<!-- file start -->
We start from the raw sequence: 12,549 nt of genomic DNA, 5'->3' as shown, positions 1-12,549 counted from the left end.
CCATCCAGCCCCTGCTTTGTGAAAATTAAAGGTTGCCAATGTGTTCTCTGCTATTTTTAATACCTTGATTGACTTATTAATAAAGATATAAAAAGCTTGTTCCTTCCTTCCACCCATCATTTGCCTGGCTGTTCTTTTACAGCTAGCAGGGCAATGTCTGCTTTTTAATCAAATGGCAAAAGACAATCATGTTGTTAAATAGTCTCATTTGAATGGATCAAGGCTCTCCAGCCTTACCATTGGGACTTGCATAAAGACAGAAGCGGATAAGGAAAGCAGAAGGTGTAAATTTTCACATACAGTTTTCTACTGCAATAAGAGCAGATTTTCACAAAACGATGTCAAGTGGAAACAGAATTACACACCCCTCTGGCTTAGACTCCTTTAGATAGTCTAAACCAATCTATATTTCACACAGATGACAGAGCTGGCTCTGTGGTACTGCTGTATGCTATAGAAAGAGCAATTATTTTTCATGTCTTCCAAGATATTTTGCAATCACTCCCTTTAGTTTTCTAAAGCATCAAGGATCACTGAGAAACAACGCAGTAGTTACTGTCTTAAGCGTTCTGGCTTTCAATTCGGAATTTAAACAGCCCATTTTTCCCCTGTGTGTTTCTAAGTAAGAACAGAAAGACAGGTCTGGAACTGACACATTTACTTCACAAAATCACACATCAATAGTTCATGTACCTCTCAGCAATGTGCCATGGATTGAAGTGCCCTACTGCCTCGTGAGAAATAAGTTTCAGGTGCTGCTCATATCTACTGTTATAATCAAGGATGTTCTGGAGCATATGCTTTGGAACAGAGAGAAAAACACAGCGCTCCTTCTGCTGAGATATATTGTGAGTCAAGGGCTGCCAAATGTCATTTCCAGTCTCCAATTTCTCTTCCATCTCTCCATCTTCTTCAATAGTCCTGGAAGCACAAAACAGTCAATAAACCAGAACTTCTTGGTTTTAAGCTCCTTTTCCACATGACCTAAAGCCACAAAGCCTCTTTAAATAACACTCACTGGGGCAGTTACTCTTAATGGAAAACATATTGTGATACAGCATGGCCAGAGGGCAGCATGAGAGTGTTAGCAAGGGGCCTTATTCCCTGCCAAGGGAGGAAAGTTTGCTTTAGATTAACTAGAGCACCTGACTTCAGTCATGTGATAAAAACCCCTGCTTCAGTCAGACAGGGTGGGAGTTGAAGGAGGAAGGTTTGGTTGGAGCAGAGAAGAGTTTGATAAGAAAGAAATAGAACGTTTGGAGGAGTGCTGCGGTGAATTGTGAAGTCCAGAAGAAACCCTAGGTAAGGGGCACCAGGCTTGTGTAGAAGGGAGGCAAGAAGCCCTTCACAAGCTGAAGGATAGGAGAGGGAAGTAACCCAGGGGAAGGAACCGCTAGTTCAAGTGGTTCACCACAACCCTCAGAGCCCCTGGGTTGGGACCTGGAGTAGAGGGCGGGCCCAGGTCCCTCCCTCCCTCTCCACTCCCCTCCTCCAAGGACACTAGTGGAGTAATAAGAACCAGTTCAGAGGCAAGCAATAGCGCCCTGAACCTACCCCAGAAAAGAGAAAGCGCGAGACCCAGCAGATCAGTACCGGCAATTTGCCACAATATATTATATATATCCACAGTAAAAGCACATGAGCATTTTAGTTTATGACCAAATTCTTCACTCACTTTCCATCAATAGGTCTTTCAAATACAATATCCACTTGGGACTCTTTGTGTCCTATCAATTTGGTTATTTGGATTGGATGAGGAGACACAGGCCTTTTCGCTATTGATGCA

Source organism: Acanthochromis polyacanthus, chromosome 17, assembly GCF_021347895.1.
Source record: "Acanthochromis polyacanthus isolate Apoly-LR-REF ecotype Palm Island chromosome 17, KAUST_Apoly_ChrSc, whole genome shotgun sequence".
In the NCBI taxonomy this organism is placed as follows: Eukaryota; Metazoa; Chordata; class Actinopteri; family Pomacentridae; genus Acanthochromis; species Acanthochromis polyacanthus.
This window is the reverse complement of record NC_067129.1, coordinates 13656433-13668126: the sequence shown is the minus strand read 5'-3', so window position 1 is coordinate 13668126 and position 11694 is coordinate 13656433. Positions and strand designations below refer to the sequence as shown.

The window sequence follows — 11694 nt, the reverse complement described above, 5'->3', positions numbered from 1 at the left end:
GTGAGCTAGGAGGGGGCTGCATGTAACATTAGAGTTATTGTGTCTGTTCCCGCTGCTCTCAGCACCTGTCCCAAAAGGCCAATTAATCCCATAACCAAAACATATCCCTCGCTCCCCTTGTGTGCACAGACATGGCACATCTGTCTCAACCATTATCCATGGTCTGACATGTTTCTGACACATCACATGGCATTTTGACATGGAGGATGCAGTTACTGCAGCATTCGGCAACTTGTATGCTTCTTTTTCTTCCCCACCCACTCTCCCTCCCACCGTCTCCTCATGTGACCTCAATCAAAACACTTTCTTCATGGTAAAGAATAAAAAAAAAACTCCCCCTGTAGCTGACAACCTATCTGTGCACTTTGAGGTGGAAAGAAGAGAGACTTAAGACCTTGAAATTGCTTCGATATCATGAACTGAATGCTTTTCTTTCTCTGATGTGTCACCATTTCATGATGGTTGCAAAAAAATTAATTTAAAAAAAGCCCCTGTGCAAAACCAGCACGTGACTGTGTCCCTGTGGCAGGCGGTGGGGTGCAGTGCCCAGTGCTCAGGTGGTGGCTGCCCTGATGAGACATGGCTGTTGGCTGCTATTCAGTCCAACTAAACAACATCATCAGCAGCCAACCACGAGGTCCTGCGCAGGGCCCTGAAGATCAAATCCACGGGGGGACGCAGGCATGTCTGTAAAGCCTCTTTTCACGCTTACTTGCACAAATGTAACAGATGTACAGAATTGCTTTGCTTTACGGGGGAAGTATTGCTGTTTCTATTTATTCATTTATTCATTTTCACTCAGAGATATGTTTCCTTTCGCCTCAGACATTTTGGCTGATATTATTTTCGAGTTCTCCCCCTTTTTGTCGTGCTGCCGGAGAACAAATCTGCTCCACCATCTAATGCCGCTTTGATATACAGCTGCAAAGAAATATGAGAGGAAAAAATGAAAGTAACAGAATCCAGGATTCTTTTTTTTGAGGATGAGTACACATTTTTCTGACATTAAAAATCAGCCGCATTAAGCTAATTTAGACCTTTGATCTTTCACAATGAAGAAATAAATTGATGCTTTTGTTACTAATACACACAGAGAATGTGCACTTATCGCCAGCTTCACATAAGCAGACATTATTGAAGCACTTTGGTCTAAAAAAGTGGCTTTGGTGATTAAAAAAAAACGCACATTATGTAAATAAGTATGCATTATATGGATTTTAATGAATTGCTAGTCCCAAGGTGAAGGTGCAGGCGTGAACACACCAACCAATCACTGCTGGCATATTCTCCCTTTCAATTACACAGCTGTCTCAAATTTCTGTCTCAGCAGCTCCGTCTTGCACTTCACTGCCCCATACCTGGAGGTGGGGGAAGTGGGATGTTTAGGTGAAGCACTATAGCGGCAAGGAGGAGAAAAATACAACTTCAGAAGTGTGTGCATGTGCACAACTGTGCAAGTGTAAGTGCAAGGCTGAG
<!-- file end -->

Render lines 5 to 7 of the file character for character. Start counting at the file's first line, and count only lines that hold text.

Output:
In the NCBI taxonomy this organism is placed as follows: Eukaryota; Metazoa; Chordata; class Actinopteri; family Pomacentridae; genus Acanthochromis; species Acanthochromis polyacanthus.
This window is the reverse complement of record NC_067129.1, coordinates 13656433-13668126: the sequence shown is the minus strand read 5'-3', so window position 1 is coordinate 13668126 and position 11694 is coordinate 13656433. Positions and strand designations below refer to the sequence as shown.

The window sequence follows — 11694 nt, the reverse complement described above, 5'->3', positions numbered from 1 at the left end: